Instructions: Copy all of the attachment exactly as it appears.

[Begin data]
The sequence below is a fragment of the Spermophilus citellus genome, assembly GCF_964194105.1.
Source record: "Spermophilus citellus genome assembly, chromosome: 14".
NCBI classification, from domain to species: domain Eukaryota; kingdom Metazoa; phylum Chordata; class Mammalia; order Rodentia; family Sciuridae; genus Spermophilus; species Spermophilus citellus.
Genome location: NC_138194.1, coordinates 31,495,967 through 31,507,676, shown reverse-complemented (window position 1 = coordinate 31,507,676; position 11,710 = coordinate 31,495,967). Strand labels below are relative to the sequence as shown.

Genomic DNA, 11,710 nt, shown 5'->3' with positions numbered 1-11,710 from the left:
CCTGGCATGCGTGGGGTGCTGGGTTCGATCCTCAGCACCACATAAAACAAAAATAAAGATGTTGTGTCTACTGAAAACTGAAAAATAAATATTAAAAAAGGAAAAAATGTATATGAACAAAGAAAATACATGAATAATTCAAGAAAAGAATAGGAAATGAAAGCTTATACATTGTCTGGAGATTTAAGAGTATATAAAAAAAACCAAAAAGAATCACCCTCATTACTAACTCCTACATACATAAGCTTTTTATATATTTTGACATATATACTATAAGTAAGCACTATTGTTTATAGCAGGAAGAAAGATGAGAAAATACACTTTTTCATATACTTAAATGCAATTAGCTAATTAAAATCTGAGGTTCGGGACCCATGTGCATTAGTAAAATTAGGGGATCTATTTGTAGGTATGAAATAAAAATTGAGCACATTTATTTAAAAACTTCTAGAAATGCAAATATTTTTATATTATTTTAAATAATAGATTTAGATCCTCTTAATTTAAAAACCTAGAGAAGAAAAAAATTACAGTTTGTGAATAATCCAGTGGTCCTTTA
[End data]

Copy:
The sequence below is a fragment of the Spermophilus citellus genome, assembly GCF_964194105.1.
Source record: "Spermophilus citellus genome assembly, chromosome: 14".
NCBI classification, from domain to species: domain Eukaryota; kingdom Metazoa; phylum Chordata; class Mammalia; order Rodentia; family Sciuridae; genus Spermophilus; species Spermophilus citellus.
Genome location: NC_138194.1, coordinates 31,495,967 through 31,507,676, shown reverse-complemented (window position 1 = coordinate 31,507,676; position 11,710 = coordinate 31,495,967). Strand labels below are relative to the sequence as shown.

Genomic DNA, 11,710 nt, shown 5'->3' with positions numbered 1-11,710 from the left:
CCTGGCATGCGTGGGGTGCTGGGTTCGATCCTCAGCACCACATAAAACAAAAATAAAGATGTTGTGTCTACTGAAAACTGAAAAATAAATATTAAAAAAGGAAAAAATGTATATGAACAAAGAAAATACATGAATAATTCAAGAAAAGAATAGGAAATGAAAGCTTATACATTGTCTGGAGATTTAAGAGTATATAAAAAAAACCAAAAAGAATCACCCTCATTACTAACTCCTACATACATAAGCTTTTTATATATTTTGACATATATACTATAAGTAAGCACTATTGTTTATAGCAGGAAGAAAGATGAGAAAATACACTTTTTCATATACTTAAATGCAATTAGCTAATTAAAATCTGAGGTTCGGGACCCATGTGCATTAGTAAAATTAGGGGATCTATTTGTAGGTATGAAATAAAAATTGAGCACATTTATTTAAAAACTTCTAGAAATGCAAATATTTTTATATTATTTTAAATAATAGATTTAGATCCTCTTAATTTAAAAACCTAGAGAAGAAAAAAATTACAGTTTGTGAATAATCCAGTGGTCCTTTA